What does Holder’s speech on drug sentencing mean for U.S. attorneys?John Vaudreuil, a U.S. attorney based in Madison, says Attorney General Eric Holder's call for shorter sentences for nonviolent drug offenders will significantly change the way he tries such cases.
By: Gilman Halsted, Wisconsin Public Radio, Superior Telegram
John Vaudreuil, a U.S. attorney based in Madison, says Attorney General Eric Holder's call for shorter sentences for nonviolent drug offenders will significantly change the way he tries such cases.
Holder's proposal would eliminate mandatory minimum sentences for some drug offenses. Vaudreuil says it will result in a sea change in the way he approaches drug cases.
He says before charging a drug dealer based on how many grams of crack, cocaine, heroin or methamphetamine he sold, he will have to ask a series of questions: “Did this person have violence? Did they threaten violence? Did they possess a weapon? Was anybody hurt? Were there any minors involved? All the things that take it, in essence, from being just a drug dealer to someone who is running an organization.”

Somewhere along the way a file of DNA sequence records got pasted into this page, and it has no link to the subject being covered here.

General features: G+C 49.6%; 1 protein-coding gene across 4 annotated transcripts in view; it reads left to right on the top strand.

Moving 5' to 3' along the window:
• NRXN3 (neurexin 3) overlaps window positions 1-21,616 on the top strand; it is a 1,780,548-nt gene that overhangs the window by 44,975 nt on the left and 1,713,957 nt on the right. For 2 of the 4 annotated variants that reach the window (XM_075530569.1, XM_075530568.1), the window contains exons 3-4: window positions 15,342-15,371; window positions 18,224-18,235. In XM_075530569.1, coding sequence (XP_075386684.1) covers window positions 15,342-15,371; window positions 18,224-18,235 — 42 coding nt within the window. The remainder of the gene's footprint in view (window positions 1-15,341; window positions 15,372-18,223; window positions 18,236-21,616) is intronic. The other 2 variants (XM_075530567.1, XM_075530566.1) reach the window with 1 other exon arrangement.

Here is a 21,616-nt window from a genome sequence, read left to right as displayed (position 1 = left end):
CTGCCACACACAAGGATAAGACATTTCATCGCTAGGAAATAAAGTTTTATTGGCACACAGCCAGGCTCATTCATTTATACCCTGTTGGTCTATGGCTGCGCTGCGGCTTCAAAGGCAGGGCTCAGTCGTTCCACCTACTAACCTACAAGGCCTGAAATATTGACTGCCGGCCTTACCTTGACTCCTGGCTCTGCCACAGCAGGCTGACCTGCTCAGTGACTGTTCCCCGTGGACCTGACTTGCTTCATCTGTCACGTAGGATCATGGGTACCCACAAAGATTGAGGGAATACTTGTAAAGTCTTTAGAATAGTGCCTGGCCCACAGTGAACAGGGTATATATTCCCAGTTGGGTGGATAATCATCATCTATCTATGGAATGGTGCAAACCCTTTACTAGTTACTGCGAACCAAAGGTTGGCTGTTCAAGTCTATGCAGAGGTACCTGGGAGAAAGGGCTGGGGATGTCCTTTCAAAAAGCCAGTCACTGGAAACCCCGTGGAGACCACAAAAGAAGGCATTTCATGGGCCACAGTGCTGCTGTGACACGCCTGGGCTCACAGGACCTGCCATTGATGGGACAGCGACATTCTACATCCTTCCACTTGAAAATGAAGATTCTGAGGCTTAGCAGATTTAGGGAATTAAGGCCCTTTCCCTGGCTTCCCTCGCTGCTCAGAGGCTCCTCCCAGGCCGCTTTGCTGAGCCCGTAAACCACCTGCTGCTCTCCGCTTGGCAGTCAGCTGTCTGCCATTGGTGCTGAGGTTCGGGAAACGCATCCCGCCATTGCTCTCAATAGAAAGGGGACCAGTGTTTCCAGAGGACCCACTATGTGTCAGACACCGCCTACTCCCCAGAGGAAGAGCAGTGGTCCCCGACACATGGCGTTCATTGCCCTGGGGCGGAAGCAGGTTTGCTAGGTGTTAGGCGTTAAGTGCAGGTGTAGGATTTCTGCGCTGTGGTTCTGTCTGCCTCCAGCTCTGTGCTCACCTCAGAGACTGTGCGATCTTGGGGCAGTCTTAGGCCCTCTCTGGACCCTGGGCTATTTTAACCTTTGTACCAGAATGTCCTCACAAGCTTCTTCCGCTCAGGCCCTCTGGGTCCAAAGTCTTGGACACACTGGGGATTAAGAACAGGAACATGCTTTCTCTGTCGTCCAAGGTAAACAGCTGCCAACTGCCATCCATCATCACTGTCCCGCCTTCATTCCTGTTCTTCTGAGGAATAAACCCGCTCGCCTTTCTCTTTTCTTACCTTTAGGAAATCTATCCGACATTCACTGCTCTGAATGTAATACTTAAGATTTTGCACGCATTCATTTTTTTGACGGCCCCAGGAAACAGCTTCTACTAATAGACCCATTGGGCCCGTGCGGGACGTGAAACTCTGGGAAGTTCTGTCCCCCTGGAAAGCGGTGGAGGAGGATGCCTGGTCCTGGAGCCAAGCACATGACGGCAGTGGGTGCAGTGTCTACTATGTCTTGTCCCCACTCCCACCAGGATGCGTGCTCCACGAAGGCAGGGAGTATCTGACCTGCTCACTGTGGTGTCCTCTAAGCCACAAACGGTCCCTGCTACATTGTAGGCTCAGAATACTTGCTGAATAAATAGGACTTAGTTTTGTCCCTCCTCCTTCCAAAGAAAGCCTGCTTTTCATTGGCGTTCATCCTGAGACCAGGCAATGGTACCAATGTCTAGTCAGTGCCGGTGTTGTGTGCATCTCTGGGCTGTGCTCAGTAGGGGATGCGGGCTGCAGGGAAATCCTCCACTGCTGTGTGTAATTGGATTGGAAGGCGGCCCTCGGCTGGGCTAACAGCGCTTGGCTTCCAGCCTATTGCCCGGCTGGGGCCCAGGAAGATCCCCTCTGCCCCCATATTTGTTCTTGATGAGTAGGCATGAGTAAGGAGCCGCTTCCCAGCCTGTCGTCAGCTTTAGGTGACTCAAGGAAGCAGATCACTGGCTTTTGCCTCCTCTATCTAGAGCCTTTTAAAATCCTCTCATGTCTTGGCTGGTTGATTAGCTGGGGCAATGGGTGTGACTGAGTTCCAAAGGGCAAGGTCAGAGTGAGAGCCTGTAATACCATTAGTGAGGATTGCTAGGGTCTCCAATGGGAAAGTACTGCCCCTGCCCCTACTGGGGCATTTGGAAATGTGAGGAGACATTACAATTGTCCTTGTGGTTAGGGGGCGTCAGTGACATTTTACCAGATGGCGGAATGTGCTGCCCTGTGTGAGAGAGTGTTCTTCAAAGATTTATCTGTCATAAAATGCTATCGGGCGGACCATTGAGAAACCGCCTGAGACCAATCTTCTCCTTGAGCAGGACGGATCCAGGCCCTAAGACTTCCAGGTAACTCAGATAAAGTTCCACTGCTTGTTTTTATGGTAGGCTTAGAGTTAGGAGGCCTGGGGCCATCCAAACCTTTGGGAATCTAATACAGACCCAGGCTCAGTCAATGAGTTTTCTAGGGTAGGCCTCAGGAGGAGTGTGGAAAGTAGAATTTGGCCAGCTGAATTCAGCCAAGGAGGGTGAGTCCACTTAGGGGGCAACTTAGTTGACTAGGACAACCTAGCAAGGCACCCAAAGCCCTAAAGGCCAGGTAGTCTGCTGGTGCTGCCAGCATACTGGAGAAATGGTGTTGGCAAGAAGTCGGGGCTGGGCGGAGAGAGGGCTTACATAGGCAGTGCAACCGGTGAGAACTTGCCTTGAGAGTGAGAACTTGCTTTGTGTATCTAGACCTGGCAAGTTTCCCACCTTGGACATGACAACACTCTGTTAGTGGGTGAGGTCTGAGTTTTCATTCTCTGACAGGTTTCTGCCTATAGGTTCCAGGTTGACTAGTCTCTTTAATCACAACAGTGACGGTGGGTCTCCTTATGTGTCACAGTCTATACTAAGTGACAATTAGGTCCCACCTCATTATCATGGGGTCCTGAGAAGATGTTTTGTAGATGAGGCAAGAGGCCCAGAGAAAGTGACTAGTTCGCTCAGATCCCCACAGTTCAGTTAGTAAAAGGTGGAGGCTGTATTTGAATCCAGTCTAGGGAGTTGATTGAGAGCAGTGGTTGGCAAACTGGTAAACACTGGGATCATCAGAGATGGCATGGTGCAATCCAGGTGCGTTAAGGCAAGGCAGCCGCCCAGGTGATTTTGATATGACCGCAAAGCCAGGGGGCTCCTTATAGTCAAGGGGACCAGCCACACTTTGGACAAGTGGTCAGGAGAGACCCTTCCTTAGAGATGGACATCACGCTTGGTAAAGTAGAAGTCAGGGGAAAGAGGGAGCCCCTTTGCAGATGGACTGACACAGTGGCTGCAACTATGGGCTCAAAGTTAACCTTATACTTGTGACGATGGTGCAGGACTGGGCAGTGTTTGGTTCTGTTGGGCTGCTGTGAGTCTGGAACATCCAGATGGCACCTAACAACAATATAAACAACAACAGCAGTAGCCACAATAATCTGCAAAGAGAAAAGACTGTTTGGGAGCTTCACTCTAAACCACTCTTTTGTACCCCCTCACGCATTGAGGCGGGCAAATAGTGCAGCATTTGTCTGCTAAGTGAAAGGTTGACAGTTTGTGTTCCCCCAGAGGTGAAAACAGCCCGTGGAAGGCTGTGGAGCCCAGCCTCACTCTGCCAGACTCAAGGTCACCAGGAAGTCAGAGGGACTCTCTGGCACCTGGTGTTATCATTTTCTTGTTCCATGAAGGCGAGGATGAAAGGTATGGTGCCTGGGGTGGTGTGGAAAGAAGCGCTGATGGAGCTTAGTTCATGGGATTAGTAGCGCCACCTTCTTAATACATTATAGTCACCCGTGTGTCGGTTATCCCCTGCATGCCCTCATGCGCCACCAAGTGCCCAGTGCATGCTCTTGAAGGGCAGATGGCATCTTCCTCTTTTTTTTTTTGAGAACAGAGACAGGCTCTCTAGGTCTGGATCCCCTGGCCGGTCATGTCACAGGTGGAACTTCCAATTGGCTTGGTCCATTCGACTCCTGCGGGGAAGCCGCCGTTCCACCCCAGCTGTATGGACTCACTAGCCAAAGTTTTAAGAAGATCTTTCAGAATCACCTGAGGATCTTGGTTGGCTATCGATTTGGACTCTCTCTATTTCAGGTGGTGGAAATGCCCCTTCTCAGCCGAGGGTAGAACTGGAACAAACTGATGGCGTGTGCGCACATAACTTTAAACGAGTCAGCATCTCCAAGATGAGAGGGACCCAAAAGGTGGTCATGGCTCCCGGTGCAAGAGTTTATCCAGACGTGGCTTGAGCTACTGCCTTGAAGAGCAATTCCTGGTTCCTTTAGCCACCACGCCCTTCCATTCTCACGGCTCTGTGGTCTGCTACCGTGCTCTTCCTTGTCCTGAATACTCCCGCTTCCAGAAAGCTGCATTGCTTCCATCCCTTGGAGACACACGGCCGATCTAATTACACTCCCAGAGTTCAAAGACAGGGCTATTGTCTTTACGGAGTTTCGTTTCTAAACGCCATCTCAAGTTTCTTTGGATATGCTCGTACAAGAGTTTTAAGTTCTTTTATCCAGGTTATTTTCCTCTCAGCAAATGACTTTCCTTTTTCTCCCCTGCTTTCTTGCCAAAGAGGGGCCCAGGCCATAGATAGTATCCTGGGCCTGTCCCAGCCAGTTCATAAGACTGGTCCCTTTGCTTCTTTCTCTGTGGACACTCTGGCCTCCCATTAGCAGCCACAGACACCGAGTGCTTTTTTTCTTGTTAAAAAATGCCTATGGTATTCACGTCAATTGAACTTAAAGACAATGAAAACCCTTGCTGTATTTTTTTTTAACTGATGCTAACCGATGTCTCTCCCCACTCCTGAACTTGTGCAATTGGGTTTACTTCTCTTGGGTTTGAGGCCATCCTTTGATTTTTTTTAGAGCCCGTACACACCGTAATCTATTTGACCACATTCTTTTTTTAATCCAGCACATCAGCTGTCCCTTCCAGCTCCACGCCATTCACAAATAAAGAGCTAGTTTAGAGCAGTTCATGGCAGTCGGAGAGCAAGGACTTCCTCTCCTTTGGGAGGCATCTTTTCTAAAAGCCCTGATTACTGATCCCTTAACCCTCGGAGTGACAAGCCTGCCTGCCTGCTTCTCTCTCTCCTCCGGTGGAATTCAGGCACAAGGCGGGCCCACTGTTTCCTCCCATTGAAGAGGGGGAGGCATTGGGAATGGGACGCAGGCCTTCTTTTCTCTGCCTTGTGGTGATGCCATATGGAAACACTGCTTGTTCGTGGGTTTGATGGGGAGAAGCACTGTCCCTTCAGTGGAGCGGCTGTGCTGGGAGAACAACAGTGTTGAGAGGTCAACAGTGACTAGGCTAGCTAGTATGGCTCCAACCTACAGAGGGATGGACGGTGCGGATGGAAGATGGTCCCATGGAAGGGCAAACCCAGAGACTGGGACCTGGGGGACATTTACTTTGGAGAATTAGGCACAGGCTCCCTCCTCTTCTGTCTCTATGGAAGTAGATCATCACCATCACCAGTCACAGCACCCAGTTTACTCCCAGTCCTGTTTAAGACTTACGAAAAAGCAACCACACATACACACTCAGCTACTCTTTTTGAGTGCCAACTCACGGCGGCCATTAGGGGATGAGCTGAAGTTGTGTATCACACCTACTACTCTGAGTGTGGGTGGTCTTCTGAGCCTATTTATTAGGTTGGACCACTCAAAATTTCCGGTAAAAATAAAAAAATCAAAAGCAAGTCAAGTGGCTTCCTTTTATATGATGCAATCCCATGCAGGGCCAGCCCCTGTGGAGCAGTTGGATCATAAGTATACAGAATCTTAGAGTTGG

If the answer is “no” to all those questions, Vaudreuil would not ask a judge to impose a mandatory minimum sentence.
Holder is also calling for the release of elderly inmates who have already served long sentences and are no longer a threat to society. Linda Ketcham, who works with ex-offenders at Madison Urban Ministry, applauds that move but says it will require funding to care for people once they're released.
“It seems not terribly compassionate to discharge someone who is terminally ill into a community where they will be homeless and die on the street,” says Ketcham.
One goal of these new policies is to reduce the federal prison population. It won't affect crowded state prisons unless the states make similar changes in sentencing.